- Current Fire Activity Increasing: Fire activity increased significantly across the West during June. Most of the fire activity was in the Southwest, Colorado, Utah, and Montana through mid-June, coincident with the area of most extreme drought. New and large fires were reported in California and Oregon as record heat set in in the Pacific NW. The majority of structures in the town of Lytton, British Columbia burned in a wildfire on Wednesday, a day after the town recorded the country’s highest temperature in history (121F).
- Historic drought conditions are affecting much of the western U.S.: Upwards of 68% of the western U.S. is in some state of drought moving into July. Drought conditions are easing in the hard hit Four Corners region with the on-set of the seasonal monsoon, while conditions are worsening in the Northern U.S. and Canada due to record high temperatures.
- Drought affected areas to experience elevated temperatures and below average precipitation in the coming months: The seasonal monsoon has finally arrived in the southwest, however concern is shifting north, where below average precipitation is expected over the summer. This, coupled with above average temperatures, is leading to a worsening drought and a heightened risk for wildfire activity.
Unprecedented Drought Grips Western U.S.
- Exceptional Drought Conditions: Exceptional drought is the highest drought classification and is covering nearly 17% of land area in the western United States. The area hardest hit is west of the Rocky Mountains in the Four Corners Region. There are additional pockets of exceptional drought in the Northern Plains, California and Oregon.
- Dry Fuels: Fuel moisture, which is the best indicator of the current vulnerability of the landscape to both fire ignition and spread, is very low in some regions of the Western US due to a persistent lack of precipitation and above average temperatures in the spring and early summer. Even very large fuels that require many weeks of adverse conditions to dry out (known as 1000 hour fuels) have fuel moisture contents of under 5% in portions of Nevada, Utah, Arizona and California. This region is currently experiencing a significant amount of wildfire activity, however it has not impacted people or property extensively to date.
- Record heat: The Pacific NW and British Columbia are experiencing record heat, with many locations experiencing the highest recorded temperatures in history over the past weekend. When the temperature is high, the atmosphere can hold more water vapor. As a consequence, water rapidly evaporates off of the soil, the vegetation and water bodies. This period of extremely high temperatures is worsening the already present drought conditions.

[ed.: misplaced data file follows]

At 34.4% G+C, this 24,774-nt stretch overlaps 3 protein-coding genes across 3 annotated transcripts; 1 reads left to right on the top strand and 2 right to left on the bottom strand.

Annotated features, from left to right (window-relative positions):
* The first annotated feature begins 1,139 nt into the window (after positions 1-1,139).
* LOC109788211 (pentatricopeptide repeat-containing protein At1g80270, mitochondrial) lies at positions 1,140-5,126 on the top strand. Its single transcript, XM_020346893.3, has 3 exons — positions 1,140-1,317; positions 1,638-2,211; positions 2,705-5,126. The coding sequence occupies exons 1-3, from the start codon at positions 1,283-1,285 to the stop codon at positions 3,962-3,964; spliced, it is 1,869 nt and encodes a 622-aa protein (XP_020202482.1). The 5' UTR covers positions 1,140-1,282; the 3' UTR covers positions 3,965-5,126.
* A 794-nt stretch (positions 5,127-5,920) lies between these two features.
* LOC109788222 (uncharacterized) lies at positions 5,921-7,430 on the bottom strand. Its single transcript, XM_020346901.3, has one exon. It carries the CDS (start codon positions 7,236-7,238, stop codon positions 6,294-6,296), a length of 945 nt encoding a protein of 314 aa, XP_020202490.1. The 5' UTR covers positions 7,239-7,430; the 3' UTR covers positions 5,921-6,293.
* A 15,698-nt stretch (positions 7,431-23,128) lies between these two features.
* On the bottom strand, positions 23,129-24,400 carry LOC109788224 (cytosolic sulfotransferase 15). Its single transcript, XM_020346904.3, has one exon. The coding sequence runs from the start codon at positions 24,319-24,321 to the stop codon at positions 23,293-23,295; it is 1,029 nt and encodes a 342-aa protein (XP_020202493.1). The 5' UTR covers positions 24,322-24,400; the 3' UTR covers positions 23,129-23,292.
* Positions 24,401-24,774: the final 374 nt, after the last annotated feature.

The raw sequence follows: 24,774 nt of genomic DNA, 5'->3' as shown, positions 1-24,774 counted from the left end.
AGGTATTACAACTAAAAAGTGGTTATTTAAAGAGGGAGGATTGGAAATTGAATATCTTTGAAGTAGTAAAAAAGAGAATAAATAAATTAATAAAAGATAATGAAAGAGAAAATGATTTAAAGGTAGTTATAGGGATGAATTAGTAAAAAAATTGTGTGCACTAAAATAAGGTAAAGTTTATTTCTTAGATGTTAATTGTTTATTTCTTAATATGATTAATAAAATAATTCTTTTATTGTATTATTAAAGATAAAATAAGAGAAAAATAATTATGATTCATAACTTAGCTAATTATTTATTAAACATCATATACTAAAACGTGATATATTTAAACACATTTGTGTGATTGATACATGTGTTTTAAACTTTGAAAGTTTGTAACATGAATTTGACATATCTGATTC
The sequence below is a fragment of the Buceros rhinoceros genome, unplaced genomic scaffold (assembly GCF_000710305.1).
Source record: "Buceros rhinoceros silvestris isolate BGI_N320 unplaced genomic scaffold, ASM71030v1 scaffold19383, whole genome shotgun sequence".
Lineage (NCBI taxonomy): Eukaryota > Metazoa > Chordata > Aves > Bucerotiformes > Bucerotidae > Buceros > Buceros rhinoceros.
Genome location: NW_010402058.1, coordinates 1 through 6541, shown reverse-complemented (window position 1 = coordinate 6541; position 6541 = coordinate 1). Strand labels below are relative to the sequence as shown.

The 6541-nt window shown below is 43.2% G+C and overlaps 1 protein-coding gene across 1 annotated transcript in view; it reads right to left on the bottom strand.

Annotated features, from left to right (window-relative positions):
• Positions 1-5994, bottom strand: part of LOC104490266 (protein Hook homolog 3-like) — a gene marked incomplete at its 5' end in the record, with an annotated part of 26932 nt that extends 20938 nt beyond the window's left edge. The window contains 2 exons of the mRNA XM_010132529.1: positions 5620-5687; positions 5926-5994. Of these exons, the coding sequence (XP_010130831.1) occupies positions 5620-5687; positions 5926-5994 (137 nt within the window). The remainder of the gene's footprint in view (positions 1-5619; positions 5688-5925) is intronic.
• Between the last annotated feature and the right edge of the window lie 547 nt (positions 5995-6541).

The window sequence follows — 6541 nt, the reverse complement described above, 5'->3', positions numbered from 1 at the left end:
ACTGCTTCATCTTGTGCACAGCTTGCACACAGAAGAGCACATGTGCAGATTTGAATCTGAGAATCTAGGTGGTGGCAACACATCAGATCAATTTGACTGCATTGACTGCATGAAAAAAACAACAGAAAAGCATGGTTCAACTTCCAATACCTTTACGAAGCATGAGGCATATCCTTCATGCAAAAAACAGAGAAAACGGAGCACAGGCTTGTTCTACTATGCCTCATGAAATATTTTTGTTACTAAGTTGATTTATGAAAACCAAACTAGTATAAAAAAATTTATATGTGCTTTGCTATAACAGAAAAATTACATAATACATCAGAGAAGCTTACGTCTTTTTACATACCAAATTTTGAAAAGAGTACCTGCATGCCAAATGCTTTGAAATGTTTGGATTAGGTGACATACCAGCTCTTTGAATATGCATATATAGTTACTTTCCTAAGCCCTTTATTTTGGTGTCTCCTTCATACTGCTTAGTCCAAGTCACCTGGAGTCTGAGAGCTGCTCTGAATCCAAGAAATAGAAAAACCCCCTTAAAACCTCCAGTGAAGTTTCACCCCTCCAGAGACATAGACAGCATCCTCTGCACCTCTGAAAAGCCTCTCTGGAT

United States Drought Monitor. Source: USDA / NOAA.
Canada Drought Monitor. Source: Minister of Agriculture, Canada
The western US has been characterized by below average precipitation over the past 60 days. Source: High Plains Regional Climate Center
The western US has been characterized by above average temperatures (4-8 degrees) in the late spring and summer. Source: High Plains Regional Climate Center
1000 Hour Fuel Dryness; indicating fuel moisture content of under 5% in portions of the southwest US. Source: USFS.
- Above average potential for much of the western U.S. and parts of Canada: The combination of above average temperature and below average precipitation over the summer months is expected to worsen drought conditions, with fuels rapidly drying out across northern tier states in the US, as well as southern BC and the Prairie Provinces of Canada.
- Summer Wildfire Activity: The National Interagency Fire Center’s Predictive Services branch is indicating Above Normal Significant Wildland Fire Potential in the Pacific NW, the intermountain West, the Northern Great Plains, and portions of California. Additionally, Environment Canada is also forecasting a well above average wildfire severity anomaly in Manitoba, with above average anomalies stretching along the southern border from British Columbia to Ontario.
Above average temperatures are forecast across much of the US for the next three months. Source: NOAA.
Below average precipitation is forecast for the northwest United States into the Rockies for the next three months. Much of the eastern U.S. can expect above average precipitation over the same period. Source: NOAA.
NIFC Wildland Fire Potential Outlook for the next 4 months. Source: Predictive Services
Canada Wildfire Forecast Severity Anomaly. Source: Environment Canada